External and Internal Shocks Serious Setbacks to Economic Growth

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External and internal shocks serious setbacks to economic growth July 2012
IMPERATIVES FOR ECONOMIC DEVELOPMENT
Economic growth is likely to fall to below 2 per cent this year as external and internal shocks are serious setbacks to the country's economic growth. The Central Bank has not revised its economic growth forecast for the year, but current conditions suggest that economic growth would slip from 1.7 to 1.3 per cent that it estimated earlier this year to even below 1.5 per cent, if global demand for exports continues to be unfavorable and the prevailing drought conditions persist. The falling international oil prices are the one favorable development that could mitigate the economic slide. Global conditions

The international economic downturn is widespread. Even China's state capitalism has been unable to weather the global storm and the Chinese economy is expected to slow down this year. China's shaky recovery is losing steam, adding to pressure on its new leaders to shore up growth after a surprise first-quarter decline and launch new reforms. The Indian economy may experience a precipitous decline in its growth. India's economic progress that had been impressive in the last decade has been halted and its first quarter economic growth dipped to just 5.3 per cent. India's slower growth could affect the Sri Lankan economy in several ways. India is an important trading partner. About 5 per cent of our exports are to India.

Furthermore, foreign investors tend to view investment prospects regionally. India's troubles could intensify foreign investor concerns on Sri Lanka as a destination for FDI. Moreover our long term economic expectations are linked to the fortunes of India. The most pertinent global developments for Sri Lanka in the short run is the instability of European economies that have slowed down and reduced their purchasing power of commodities exported by us. European countries and the US that accounted for 54 per cent of our exports last year is a sizeable one for industrial exports. The decrease in exports to Europe is being felt in the trade statistics this year. The American economy too has not recovered adequately, and this being an election year, is not expected to regain a growth momentum. With these two main markets affected, our industrial exports have faced a drop of 3.1 per cent in the first four months of the year. What is particularly disconcerting is that there is a trend of decreasing industrial exports, especially of garments. In March industrial exports declined by 10.2 per cent and in April it declined by 8.7 per cent, compared to the respective months of last year. Tea exports to the Middle East and Russia too have been adversely affected and in the first four months, tea exports decreased by 11.8 per cent, contributing heavily to the decline in agricultural exports by 11.7 per cent compared to the previous year's first four months. Total exports declined by 3.1 per cent in the first four months of this year compared to the same period last year. Indications are that both industrial and agricultural exports would face adverse conditions and are not likely to recover. Imports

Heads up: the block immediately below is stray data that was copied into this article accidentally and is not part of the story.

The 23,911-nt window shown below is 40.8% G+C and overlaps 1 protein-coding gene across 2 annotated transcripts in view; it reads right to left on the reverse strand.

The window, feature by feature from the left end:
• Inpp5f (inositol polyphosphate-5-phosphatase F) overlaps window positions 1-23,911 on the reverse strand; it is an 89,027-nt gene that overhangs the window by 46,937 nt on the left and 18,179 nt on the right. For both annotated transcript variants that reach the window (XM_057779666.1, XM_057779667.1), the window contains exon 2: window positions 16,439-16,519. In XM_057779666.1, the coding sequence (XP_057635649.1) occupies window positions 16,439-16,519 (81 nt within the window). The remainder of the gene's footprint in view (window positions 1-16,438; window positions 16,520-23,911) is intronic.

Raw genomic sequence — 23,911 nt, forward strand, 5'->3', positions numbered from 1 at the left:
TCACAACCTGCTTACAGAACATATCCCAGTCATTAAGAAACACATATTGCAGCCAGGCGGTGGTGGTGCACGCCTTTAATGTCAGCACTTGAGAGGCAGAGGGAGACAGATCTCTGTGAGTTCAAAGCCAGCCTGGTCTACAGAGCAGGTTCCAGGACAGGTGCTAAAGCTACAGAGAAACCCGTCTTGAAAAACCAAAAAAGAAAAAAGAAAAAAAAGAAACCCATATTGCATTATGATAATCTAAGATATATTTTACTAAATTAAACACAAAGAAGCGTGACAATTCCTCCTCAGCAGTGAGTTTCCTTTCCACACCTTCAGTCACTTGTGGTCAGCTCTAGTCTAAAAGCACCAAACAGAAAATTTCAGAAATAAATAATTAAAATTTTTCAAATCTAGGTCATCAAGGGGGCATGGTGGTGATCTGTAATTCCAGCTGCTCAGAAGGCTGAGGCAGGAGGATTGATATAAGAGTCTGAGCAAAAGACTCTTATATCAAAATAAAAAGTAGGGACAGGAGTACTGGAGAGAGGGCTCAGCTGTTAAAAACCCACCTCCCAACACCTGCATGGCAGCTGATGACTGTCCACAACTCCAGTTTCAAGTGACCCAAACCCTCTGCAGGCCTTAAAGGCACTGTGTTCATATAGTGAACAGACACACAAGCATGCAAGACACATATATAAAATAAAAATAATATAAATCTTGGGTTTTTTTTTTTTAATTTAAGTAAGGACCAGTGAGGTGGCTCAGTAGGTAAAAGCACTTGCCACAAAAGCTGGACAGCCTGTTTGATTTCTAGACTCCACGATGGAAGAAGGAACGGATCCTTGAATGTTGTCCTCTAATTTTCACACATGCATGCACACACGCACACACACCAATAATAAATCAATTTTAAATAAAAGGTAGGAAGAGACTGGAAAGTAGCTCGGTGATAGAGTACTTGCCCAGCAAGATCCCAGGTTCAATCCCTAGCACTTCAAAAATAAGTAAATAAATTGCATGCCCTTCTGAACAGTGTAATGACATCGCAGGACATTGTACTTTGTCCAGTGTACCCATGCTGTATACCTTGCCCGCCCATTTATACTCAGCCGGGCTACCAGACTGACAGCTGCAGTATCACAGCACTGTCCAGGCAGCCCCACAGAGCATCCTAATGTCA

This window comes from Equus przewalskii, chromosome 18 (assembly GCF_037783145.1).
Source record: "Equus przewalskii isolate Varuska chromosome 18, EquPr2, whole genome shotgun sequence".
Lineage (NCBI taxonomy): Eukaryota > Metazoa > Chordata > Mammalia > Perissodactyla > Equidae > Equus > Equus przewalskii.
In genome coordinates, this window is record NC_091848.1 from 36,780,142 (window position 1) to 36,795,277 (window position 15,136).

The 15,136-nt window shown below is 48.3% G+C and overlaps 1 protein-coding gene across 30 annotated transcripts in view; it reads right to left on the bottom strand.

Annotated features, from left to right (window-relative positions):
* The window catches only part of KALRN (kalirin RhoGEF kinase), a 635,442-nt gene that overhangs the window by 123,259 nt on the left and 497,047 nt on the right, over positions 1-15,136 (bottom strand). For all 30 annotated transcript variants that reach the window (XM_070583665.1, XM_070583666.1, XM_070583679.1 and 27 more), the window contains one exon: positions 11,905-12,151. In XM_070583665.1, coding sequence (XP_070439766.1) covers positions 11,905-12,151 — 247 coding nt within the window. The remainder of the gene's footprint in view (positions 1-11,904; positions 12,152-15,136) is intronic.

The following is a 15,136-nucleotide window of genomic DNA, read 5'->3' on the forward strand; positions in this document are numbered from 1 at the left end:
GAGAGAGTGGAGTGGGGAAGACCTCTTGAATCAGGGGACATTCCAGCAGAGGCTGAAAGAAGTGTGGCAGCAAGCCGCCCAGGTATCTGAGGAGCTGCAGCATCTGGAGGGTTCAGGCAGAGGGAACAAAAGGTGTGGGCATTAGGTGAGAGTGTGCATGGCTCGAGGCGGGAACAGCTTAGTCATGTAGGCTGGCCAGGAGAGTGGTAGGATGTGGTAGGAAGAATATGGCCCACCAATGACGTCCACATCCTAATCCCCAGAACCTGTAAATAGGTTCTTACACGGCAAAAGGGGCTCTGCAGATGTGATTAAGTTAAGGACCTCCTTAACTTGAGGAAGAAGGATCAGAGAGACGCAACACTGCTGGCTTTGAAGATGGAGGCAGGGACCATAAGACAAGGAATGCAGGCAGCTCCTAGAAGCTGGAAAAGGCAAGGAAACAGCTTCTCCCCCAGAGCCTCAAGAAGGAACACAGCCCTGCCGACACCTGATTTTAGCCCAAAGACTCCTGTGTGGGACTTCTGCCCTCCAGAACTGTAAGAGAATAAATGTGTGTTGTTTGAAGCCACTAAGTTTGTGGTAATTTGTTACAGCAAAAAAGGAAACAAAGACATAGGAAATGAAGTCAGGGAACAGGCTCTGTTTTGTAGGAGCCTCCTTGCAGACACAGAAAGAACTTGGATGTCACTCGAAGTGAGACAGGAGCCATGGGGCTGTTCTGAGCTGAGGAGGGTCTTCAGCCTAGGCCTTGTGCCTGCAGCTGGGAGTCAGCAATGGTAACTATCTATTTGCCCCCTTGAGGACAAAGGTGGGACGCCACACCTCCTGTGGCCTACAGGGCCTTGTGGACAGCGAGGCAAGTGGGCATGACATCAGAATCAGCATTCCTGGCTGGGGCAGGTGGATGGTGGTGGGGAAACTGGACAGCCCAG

Imports continue to make a serious dent in the trade balance. Although consumer imports declined by 3.3 per cent, intermediate and investment goods continued to increase. Imports were much higher than exports and resulted in a trade deficit of US$ 3.3 billion in the first four months. If this trend continues the trade deficit could be as much as US$ 10-11 billion. This would certainly strain the balance of payments as it is too large to be bridged by worker remittances, tourist earnings, other service earnings and capital inflows. The expectation of higher amounts of foreign direct investments is unlikely. Therefore once again there would be a drain on reserves or increased foreign borrowing to meet the trade deficit, as well as repay capital borrowed earlier and to service interest payments. Economic...
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